Grief & Opportunity
The mourning associated with Tisha B'Av is also a call to action.
Words--whose power we should think about on Tisha B'Av--can be tools as well as weapons, can build up as well as tear down. Think of ways you can be constructive. Soothe ruffled feathers. Take advantage of opportunities to counsel cooperation and mutual respect in communal settings, stressing common ground and common goals rather than differences. (And on the personal level, encourage your children so that they develop confidence in themselves, the ability to "conquer the land"--their own challenges--which the Israelites facing Canaan for the first time lacked.)
Rabbi Levi Yitzhkak of Berditchev, the Hasidic master, said that we cannot expect to achieve the "rebuilt Jerusalem" of our collective dream until we eliminate from among ourselves the destructive forces that devastated Jerusalem. All of them (idolatry, adultery, murder, hatred) represented turnings away from the Jewish way of life, as does ignorance, one of the most destructive forces we face in today's Jewish communal crisis.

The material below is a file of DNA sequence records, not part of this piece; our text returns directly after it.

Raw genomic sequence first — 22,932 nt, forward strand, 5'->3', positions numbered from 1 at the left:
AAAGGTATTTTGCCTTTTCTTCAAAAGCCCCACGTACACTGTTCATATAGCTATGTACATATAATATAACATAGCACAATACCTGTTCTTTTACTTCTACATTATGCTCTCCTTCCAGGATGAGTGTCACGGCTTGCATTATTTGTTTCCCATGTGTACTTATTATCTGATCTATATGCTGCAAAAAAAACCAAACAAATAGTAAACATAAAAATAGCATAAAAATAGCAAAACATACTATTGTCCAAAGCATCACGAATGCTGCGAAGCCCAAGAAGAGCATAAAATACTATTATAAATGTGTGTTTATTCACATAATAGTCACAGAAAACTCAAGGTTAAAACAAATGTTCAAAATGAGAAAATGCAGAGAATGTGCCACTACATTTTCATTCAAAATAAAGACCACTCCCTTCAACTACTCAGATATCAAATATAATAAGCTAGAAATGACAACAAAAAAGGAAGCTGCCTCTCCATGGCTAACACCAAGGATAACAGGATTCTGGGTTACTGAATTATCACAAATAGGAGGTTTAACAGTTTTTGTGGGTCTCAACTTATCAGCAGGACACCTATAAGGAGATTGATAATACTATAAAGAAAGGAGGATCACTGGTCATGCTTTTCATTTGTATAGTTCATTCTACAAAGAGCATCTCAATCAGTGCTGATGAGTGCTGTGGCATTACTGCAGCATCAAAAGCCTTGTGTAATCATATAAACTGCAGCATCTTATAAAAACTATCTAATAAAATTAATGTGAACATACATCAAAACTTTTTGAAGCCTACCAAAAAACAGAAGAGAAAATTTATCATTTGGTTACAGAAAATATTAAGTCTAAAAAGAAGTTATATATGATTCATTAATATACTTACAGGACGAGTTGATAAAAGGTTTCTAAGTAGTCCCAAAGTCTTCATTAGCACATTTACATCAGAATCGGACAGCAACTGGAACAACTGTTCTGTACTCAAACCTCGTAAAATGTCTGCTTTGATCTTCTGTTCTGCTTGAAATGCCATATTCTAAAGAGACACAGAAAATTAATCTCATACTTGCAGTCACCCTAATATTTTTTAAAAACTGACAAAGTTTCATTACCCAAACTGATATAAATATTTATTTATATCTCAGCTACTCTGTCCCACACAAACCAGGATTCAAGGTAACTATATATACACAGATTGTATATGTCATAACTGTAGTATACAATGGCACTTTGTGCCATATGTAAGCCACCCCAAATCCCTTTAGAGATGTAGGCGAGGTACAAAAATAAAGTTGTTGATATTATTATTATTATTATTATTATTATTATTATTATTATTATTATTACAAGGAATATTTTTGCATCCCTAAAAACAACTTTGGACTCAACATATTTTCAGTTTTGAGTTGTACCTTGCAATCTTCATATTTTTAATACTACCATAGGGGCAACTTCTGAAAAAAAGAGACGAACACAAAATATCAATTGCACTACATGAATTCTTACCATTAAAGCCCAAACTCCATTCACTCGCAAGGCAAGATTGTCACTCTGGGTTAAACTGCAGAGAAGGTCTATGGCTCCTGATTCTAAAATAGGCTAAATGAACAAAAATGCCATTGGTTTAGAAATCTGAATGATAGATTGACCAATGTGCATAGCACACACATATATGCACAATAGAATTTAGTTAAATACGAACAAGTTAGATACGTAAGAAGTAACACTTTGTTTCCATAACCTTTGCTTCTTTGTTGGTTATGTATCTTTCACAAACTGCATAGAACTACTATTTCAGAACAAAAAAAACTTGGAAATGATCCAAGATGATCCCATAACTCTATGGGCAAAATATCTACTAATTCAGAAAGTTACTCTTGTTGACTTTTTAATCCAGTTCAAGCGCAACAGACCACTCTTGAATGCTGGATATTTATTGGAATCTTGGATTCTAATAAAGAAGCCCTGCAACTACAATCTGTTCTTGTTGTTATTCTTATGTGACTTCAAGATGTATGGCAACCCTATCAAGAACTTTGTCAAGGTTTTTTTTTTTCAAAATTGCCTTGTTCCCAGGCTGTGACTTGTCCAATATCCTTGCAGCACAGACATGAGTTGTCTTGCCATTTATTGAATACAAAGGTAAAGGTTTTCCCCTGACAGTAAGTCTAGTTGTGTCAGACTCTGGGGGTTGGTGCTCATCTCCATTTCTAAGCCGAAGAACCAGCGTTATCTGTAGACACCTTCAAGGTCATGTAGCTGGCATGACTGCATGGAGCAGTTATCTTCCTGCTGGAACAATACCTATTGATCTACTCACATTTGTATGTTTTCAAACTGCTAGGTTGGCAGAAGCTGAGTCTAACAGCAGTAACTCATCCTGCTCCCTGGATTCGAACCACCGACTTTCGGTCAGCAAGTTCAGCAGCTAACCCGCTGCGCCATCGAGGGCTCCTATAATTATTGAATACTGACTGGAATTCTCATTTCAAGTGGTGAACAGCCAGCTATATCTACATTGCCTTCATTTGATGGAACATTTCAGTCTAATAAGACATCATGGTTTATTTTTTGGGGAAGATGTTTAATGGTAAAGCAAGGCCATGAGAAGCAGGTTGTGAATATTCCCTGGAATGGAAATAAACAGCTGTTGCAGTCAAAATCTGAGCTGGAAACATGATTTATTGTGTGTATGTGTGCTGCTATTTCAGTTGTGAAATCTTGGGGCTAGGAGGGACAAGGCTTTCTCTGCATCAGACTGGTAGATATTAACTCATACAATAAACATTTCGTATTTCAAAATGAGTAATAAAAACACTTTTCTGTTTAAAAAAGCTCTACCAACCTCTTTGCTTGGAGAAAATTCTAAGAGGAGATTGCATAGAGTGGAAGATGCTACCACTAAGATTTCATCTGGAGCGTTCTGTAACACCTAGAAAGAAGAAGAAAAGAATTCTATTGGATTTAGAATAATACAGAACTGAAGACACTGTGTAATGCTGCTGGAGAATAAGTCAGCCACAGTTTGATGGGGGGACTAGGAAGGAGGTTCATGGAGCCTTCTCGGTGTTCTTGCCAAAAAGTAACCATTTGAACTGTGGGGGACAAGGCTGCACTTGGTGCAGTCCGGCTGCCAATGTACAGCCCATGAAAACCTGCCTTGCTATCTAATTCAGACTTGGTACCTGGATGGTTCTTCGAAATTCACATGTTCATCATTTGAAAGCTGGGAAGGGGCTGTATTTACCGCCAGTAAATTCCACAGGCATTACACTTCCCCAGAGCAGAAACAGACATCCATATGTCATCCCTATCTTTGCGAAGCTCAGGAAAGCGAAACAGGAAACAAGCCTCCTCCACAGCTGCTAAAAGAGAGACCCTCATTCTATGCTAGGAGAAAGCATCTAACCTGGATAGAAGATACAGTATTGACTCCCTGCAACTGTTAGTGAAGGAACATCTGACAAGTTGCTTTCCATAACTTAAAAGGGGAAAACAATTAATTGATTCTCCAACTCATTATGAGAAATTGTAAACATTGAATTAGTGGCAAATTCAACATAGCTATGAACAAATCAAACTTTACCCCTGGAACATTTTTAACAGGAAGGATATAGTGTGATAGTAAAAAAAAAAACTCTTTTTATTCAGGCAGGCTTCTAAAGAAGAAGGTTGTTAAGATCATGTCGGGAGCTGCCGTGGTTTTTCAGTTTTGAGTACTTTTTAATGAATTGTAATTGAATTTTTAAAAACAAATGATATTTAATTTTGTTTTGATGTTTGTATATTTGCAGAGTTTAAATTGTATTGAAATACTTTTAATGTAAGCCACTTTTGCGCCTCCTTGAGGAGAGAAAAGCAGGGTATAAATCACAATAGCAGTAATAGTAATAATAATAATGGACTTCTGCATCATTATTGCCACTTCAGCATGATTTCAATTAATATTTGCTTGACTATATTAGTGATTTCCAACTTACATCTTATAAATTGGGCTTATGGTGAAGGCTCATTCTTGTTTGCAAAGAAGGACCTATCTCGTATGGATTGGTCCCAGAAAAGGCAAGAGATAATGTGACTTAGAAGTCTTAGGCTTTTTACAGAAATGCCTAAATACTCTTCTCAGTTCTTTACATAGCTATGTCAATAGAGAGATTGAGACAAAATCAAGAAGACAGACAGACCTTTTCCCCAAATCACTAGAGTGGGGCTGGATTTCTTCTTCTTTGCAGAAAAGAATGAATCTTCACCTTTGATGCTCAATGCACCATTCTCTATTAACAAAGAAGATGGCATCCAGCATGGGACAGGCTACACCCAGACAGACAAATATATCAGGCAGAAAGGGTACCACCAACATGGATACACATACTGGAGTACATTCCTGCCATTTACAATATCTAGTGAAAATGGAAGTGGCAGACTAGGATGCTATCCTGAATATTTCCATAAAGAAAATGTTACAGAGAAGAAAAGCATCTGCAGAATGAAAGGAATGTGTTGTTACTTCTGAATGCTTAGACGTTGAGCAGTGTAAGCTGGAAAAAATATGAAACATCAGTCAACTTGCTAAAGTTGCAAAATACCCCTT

The Chinese character for crisis consists of two symbols: one for danger, the other for opportunity. That combination sums up the history and meaning of Tisha B'Av. In past generations, emphasis was on the former, because the Jews continued to live in the wake of loss and the threat of persecution. So on Tisha B'Av they grieved over the destruction and passively hoped for the redemption.
Never before in history, because of the political and cultural environments in which they lived, could the Jews act on the opportunity; in response to the different threats we face, we can. While we still grieve for the loss of wasted possibilities and recognize the danger of not taking bold, positive steps, we do have the chance to bring redemption closer. It's an opportunity you don't want to miss.
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